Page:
Theories are boats. If you are aiming for the other shore, rightly, if your eyes are fixed on the other shore, if your mind is meditative on the other shore, any boat will do. Even if you don’t have any boat, swim. Even one individual can cross; there is no need of an organized boat. Swim! And if you know the ways of the wind, then even swimming is not needed – just float! If you know the ways of the wind, then just wait for the right wind. Then drop yourself and relax, and the winds will take you to the other shore.
No boat has any monopoly. Without boats also one can swim. And if one is wise, then swimming also is futile. So the last thing, which cannot be understood intellectually, Hindus say, “If you relax totally, then this shore is the other shore – no going. If you are relaxed totally and surrendered totally, then this shore is the other shore!”
For this Hindu mind, theories, philosophies, systems are just games, devices – helpful, but they can be harmful also if you become too much attached to them. If someone becomes too much attached to a particular boat, he is not going to cross the river in that boat, because ultimately that boat will become the barrier. Even if the boat leads him to the other shore, he cannot go out of the boat. The clinging to the boat will be the barrier.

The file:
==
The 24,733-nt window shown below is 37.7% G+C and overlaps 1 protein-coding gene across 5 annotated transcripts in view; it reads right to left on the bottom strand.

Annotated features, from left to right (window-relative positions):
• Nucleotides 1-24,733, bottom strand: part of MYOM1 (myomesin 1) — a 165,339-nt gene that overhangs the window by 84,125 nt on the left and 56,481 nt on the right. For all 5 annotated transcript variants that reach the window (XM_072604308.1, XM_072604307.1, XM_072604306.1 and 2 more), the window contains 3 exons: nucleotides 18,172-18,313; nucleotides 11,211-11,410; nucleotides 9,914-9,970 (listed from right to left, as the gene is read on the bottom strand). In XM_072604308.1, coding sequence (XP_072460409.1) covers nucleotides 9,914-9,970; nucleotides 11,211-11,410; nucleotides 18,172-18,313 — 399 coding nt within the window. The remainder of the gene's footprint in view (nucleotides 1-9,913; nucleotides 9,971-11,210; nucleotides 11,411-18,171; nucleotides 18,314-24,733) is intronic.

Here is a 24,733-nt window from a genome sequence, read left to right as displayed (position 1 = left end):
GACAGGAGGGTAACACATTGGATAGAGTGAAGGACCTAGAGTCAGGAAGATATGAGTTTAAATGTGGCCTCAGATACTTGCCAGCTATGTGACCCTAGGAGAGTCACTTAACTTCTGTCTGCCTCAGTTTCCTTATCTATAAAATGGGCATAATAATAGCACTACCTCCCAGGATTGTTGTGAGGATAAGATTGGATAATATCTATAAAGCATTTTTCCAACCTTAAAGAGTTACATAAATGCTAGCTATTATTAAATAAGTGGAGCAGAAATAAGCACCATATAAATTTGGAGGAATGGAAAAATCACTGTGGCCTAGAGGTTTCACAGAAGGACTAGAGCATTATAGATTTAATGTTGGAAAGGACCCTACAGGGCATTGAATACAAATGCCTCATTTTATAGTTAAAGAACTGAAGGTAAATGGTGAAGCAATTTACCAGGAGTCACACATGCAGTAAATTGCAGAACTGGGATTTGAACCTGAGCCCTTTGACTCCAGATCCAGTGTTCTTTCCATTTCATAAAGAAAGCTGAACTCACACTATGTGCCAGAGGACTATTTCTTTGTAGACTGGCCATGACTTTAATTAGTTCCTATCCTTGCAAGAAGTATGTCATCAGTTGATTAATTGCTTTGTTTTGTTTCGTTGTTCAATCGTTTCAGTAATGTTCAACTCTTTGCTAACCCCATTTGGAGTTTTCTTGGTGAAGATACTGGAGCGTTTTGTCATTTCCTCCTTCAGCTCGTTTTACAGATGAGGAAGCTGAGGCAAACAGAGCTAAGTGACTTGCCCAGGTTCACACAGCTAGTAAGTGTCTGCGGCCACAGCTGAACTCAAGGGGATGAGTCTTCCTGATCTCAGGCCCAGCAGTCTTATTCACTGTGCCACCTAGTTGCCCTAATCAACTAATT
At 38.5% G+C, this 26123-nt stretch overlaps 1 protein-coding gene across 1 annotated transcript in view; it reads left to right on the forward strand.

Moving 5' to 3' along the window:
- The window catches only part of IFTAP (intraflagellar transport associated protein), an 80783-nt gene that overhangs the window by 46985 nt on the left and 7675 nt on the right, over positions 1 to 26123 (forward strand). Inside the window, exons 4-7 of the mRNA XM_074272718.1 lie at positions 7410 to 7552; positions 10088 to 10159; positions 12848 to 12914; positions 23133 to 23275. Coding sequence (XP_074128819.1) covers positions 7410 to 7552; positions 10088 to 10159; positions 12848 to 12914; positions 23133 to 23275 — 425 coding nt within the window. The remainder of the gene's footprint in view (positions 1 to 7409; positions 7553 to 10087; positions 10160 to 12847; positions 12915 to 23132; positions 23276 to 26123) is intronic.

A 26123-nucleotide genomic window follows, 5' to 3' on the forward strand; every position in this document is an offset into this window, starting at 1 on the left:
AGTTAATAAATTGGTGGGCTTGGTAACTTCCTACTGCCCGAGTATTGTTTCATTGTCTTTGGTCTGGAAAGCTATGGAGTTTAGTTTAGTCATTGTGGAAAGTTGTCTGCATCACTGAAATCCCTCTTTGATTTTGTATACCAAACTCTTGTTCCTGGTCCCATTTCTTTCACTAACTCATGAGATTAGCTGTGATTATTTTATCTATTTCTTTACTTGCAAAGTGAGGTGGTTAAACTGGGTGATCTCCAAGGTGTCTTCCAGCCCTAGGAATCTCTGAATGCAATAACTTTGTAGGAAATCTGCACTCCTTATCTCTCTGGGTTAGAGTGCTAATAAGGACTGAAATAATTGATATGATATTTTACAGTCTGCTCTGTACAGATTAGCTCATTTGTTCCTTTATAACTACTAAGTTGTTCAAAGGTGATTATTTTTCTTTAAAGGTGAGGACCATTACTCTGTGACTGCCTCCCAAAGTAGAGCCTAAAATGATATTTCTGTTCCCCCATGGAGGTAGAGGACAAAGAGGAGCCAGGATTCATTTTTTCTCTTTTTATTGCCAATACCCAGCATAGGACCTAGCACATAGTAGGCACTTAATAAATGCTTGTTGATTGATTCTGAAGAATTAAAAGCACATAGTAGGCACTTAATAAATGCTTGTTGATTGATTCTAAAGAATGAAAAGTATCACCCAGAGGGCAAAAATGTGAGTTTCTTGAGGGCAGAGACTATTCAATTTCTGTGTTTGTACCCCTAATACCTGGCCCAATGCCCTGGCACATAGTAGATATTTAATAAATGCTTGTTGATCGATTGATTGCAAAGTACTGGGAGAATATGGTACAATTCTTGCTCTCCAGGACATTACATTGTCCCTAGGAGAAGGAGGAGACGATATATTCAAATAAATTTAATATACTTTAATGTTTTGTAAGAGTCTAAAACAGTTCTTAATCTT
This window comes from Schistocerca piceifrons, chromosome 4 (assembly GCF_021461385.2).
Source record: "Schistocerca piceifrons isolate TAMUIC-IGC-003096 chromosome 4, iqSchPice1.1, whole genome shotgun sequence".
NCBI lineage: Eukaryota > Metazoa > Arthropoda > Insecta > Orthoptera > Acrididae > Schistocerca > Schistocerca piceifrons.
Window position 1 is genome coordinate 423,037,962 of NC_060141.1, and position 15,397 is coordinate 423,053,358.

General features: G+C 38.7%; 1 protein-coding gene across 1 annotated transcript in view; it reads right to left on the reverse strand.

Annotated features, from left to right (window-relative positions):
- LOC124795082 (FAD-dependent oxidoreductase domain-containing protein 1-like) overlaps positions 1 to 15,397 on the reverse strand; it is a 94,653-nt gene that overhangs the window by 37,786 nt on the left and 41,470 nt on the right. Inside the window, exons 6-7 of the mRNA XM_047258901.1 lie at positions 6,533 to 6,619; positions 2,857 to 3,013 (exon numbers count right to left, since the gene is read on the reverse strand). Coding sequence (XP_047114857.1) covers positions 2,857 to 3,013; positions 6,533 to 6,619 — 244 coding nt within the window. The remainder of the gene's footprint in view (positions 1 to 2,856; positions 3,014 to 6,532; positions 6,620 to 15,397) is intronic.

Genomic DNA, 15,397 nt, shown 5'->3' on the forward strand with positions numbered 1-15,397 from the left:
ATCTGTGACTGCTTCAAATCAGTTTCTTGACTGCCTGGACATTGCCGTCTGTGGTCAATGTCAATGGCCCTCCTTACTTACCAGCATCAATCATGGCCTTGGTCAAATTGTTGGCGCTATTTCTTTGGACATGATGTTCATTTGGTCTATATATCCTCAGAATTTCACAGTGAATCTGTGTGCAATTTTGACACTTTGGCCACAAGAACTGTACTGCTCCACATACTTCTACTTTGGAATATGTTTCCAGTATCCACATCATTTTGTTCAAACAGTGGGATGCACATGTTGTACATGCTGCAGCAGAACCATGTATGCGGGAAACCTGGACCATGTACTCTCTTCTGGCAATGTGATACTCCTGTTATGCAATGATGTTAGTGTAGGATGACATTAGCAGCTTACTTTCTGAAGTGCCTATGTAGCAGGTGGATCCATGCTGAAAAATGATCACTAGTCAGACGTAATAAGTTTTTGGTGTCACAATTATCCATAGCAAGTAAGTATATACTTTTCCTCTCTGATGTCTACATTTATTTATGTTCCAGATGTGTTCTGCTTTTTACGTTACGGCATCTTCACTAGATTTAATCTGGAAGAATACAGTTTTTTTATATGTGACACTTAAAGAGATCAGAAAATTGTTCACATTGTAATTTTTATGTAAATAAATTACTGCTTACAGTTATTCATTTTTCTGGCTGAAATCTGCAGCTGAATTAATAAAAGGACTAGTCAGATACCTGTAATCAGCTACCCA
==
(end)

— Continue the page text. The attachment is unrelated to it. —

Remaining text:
This attitude about theories and systems as devices is nonphilosophical. Philosophy lives with theories, religion is more practical.
Mulla Nasruddin used to say that practical methods are the only religious methods. One day he was working on his roof. Rains were to come and he was working on his roof. One fakir, one beggar from the street, called to Mulla Nasruddin. He called him down. It was difficult, but yet Nasruddin came down, and he asked, “What is the matter? Why didn’t you speak from here? I could have heard.”
The fakir said, “I have come to beg for something, some alms, and I was ashamed to call so loudly.”
Mulla said, “Don’t be in false pride. Now come up with me.” The fakir followed him.
The fakir was a fat man. It was very difficult to reach the top of the house. When he reached there, Nasruddin started his work again. The fakir said. “And what about me?”
Nasruddin said, “I have nothing to give you, excuse me.”
The fakir said, “What nonsense! Why didn’t you tell me this there on the street?”
Nasruddin said, “Practical methods are more useful. Now you will know.”
Religion is practical, philosophy is nonpractical. What do I mean? If you ask me, “Is there God?” I can take your question in two ways – philosophical or religious. If you ask me, “What is God?” or “Is there God?” and I take it philosophically, then we need not travel anywhere. You are you, and you are where you are. No need of any travel to any point. I will answer you here; I will say whatsoever is my belief. If you argue, I will argue and give you evidence and proof. But this can be done here; no practical traveling is needed.